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Manchester United placed to usurp Real Madrid & Barcelona as world's wealthiest club

Sir Alex Ferguson's men lie third in football's rich list but television rights and the club's commercial clout means they could soon break up the Spanish giants' duopoly

ANALYSIS
By Frank Dalleres

Real Madrid may be the undisputed richest club in the world, and La Liga arch rivals Barcelona their closest challengers in the money generating stakes, but it was not so long ago that Manchester United could boast that status.

For a record eight consecutive years, from 1996-97 to 2003-04, the Premier League side monopolised top spot in Deloitte's Football Money League - a feat only now equalled by Jose Mourinho’s Spanish champions.

Those days may seem a distant memory and the prospect of a reversal remote, but there are several factors that mean United could feasibly overtake the Mediterranean juggernauts again in the near future.

United's annual revenue for the season 2011-12, the most recent for which accounts are available, fell to £320m, some £71m less than Barca and £95m behind Real.

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Yet that figure, still comfortably the most of any English club and the third highest on the planet, was dented by their uncharacteristically poor performance in Europe, which saw them crash out of the Champions League at the group stage for the first time since 2005-06 and only the third time ever under Sir Alex Ferguson.

Then factor in that next season will see a hugely lucrative set of new domestic and international Premier League television rights swell the coffers of all English top flight teams, in particular the most successful ones, and United can expect to see their income rise significantly in the short term.

The other card that United hold is their commercial clout. A new shirt sponsorship deal with Chevrolet, worth an eye-watering £357m over seven years from 2014, and a dizzying array of other far-flung brand tie-ups show why commercial has become their most lucrative  revenue stream, eclipsing broadcast and matchday. Combined with better on-field performance and the TV windfall, it could push their turnover into the same rarefied bracket as Real and Barca.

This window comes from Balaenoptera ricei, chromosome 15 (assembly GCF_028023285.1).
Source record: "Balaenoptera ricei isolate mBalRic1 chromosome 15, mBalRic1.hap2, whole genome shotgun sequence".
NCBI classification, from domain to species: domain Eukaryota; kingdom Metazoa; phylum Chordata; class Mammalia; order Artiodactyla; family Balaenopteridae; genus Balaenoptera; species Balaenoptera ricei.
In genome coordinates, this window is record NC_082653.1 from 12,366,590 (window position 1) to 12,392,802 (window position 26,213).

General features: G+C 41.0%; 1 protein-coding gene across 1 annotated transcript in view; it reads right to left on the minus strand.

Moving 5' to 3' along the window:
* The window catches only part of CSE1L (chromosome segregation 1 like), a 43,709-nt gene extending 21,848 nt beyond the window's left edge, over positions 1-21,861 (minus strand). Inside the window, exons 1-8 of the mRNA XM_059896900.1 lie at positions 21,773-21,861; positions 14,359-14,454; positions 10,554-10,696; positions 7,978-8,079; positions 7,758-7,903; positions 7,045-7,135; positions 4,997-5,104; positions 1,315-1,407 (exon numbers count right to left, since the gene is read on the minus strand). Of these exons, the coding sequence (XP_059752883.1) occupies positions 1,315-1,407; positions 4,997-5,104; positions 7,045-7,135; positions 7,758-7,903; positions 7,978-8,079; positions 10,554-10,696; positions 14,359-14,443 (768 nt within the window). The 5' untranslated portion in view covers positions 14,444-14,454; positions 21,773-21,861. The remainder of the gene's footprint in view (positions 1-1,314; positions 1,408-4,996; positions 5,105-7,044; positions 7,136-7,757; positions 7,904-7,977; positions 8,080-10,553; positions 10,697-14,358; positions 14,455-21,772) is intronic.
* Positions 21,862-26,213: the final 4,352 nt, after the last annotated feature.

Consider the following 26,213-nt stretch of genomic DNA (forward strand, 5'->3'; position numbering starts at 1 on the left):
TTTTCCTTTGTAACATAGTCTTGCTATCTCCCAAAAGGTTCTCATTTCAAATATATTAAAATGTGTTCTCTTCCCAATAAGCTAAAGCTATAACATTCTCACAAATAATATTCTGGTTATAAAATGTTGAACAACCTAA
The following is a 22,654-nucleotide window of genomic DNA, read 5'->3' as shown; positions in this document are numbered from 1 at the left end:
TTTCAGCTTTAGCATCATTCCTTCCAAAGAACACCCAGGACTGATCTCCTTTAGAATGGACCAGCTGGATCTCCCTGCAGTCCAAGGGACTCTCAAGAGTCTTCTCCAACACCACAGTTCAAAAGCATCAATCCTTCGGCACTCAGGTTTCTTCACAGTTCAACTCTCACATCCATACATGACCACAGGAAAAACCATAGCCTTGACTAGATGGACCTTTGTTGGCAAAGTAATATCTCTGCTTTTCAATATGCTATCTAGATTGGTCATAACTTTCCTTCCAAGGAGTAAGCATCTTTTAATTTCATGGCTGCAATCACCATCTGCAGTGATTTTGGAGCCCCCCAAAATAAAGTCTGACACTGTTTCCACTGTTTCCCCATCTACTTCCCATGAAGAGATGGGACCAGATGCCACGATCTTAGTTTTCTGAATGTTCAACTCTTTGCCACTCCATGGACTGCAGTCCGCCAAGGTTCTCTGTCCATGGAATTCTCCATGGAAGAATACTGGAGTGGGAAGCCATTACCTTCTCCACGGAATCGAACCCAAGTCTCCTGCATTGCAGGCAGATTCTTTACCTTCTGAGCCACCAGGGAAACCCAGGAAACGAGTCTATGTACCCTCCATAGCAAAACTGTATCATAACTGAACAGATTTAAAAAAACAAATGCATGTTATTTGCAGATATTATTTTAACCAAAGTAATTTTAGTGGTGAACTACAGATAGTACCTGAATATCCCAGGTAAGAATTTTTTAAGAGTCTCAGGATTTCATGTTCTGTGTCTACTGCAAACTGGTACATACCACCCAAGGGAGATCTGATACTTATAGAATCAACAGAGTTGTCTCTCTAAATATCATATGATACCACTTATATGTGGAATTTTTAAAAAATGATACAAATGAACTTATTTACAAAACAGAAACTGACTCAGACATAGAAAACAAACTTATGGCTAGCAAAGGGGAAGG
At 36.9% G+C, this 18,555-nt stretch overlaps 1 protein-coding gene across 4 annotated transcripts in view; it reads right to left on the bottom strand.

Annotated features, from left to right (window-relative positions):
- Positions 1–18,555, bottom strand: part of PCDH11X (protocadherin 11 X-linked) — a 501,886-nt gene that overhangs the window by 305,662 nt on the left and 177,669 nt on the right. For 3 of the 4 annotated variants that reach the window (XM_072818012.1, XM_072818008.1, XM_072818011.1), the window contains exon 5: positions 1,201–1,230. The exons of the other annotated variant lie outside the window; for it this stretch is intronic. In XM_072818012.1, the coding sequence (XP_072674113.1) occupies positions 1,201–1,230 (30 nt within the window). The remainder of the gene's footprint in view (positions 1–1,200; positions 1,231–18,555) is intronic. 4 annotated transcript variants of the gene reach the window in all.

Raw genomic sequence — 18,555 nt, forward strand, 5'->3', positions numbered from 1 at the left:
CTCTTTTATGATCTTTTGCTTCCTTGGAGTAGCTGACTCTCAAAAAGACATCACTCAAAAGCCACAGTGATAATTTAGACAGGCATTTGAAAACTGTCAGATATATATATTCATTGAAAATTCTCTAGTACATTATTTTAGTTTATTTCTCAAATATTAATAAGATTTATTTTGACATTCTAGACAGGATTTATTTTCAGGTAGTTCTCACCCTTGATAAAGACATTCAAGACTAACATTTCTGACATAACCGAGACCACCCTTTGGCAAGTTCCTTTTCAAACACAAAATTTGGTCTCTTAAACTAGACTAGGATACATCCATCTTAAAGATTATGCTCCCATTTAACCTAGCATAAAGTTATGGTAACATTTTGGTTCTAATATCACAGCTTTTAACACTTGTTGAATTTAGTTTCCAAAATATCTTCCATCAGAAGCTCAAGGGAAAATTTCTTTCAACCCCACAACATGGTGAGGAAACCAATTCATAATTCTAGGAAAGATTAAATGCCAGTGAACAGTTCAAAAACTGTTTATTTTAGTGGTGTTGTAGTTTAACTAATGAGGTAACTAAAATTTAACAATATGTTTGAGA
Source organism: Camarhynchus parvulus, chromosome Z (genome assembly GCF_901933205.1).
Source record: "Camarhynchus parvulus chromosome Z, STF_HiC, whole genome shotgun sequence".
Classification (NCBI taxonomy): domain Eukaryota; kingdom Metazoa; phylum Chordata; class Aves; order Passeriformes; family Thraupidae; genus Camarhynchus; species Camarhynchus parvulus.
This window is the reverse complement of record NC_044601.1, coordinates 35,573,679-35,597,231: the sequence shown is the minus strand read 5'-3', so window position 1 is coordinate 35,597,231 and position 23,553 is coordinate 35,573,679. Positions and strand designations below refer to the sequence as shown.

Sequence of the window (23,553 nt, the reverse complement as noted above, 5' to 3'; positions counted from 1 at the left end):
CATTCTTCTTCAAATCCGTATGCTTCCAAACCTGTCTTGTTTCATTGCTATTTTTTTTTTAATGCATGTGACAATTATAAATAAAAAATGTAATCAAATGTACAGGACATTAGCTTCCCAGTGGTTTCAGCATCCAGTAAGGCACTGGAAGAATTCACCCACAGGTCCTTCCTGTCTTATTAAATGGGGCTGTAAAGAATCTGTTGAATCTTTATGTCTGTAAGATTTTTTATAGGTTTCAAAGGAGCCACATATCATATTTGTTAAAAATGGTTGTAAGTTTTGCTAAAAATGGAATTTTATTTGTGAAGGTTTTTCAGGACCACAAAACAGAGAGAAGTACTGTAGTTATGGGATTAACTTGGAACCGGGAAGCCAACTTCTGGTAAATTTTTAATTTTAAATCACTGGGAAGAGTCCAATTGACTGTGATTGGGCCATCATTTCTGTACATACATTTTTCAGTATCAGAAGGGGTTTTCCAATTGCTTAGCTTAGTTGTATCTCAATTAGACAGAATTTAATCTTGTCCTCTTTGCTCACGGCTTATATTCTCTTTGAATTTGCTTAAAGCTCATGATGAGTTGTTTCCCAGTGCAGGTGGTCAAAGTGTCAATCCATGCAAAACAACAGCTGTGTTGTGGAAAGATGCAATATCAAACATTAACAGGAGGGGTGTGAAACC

"United are on £320m," Dan Jones, partner in Deloitte's Sports Business Group, explains. "The new Premier League TV deal is likely to be worth, to a club like United, around £30m. They've then got about another £20m going through the shirt deal. That's £50m. They had a very disappointing Champions League, but you've got another [potential] £10m there and another £10m from other commercial sources. You can see them moving up to £400m, which is around €500m.”

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Real and Barca benefit hugely from being able to sell their broadcast rights individually, rather than on the more evenly divided collective basis implemented by most of Europe's top divisions, including the Premier League.

As long as that remains the case, says Jones, it is likely to be a "straight scrap" between them for the title of world's richest club, but some politicians in Spain, where teams beyond the big two, such as Sevilla and Valencia, face severe financial difficulties, want to switch to collective selling. That would threaten to significantly undermine the money-making might of Real and Barca, increasing the chances of them being surpassed by United.

"The details of how that would work or the timings of when it would come into place are a long way off certain," warns Jones, but he notes: "There seems to be an emerging inevitability about them going towards a form of collective selling."

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New European rules on financial fair play will place even greater onus on clubs to maximise all available revenue streams, meaning Real and Barca are sure to grow in other areas even if their individual rights bonanza is curtailed, and Jones says United’s hopes of usurping their Spanish rivals in coming seasons may depend as much on matters on the field as off.

"Obviously Real Madrid and Barca won't stand still for those three years,” he adds. “A lot of it will come down to how they perform on the pitch."

Footballing success could similarly hold the key to Manchester City’s burgeoning hopes of breaking into a Money League top six that has not changed for five years.

City’s Premier League title-winning campaign and debut appearance in the Champions League helped them to increase income by an enormous 51 per cent to £231m, leaving them just £4m behind Arsenal and in sight of Chelsea.

The Gunners’ finances are, if anything, notoriously healthy. Income rose £8m to £235m, and a much-improved, £30m-a-year shirt and stadium naming rights deal with Emirates set to begin next year should boost that further in the immediate future.

Failure to finish in the top four and maintain their place in Europe’s top club competition – a realistic threat, given the first half of a troubled season -- would partly offset that, though Jones says City will have to see off other rivals, such as Italian champions Juventus and German title winners Borussia Dortmund, to reach the top six.

“On-pitch success and Champions League performance definitely helps,” he says. “It's not just City. Juventus have been right up there before and their new stadium has made a big difference. To break into the top six is tough but there are a few clubs trying.”

Frank Dalleres is Sports Editor of City A.M.

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